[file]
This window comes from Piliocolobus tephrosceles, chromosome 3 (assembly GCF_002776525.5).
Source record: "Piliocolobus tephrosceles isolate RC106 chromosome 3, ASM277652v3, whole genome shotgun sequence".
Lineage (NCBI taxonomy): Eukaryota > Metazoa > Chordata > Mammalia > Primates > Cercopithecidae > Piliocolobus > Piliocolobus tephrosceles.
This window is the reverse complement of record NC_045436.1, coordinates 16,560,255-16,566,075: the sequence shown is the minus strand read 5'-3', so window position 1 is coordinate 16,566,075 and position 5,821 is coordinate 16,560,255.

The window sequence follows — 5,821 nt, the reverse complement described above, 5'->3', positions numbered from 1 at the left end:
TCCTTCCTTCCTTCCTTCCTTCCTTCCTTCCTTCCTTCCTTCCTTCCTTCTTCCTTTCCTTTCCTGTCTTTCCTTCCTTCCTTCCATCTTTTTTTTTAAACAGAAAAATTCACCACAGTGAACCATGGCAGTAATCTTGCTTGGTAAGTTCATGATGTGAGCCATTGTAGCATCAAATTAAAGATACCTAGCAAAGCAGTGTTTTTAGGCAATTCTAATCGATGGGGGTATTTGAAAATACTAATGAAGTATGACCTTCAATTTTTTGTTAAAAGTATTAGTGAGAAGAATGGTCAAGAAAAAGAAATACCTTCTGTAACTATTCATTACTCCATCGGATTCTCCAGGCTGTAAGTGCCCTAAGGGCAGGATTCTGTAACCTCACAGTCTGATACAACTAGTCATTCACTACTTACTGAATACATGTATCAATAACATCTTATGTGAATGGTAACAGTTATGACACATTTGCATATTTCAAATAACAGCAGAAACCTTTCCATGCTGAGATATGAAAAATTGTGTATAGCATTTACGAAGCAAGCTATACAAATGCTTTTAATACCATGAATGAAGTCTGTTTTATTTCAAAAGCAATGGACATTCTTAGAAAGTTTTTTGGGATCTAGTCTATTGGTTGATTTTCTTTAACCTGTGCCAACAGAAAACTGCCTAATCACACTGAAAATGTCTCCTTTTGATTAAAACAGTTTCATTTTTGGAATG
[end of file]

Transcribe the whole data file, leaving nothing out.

This window comes from Piliocolobus tephrosceles, chromosome 3 (assembly GCF_002776525.5).
Source record: "Piliocolobus tephrosceles isolate RC106 chromosome 3, ASM277652v3, whole genome shotgun sequence".
Lineage (NCBI taxonomy): Eukaryota > Metazoa > Chordata > Mammalia > Primates > Cercopithecidae > Piliocolobus > Piliocolobus tephrosceles.
This window is the reverse complement of record NC_045436.1, coordinates 16,560,255-16,566,075: the sequence shown is the minus strand read 5'-3', so window position 1 is coordinate 16,566,075 and position 5,821 is coordinate 16,560,255.

The window sequence follows — 5,821 nt, the reverse complement described above, 5'->3', positions numbered from 1 at the left end:
TCCTTCCTTCCTTCCTTCCTTCCTTCCTTCCTTCCTTCCTTCCTTCCTTCTTCCTTTCCTTTCCTGTCTTTCCTTCCTTCCTTCCATCTTTTTTTTTAAACAGAAAAATTCACCACAGTGAACCATGGCAGTAATCTTGCTTGGTAAGTTCATGATGTGAGCCATTGTAGCATCAAATTAAAGATACCTAGCAAAGCAGTGTTTTTAGGCAATTCTAATCGATGGGGGTATTTGAAAATACTAATGAAGTATGACCTTCAATTTTTTGTTAAAAGTATTAGTGAGAAGAATGGTCAAGAAAAAGAAATACCTTCTGTAACTATTCATTACTCCATCGGATTCTCCAGGCTGTAAGTGCCCTAAGGGCAGGATTCTGTAACCTCACAGTCTGATACAACTAGTCATTCACTACTTACTGAATACATGTATCAATAACATCTTATGTGAATGGTAACAGTTATGACACATTTGCATATTTCAAATAACAGCAGAAACCTTTCCATGCTGAGATATGAAAAATTGTGTATAGCATTTACGAAGCAAGCTATACAAATGCTTTTAATACCATGAATGAAGTCTGTTTTATTTCAAAAGCAATGGACATTCTTAGAAAGTTTTTTGGGATCTAGTCTATTGGTTGATTTTCTTTAACCTGTGCCAACAGAAAACTGCCTAATCACACTGAAAATGTCTCCTTTTGATTAAAACAGTTTCATTTTTGGAATG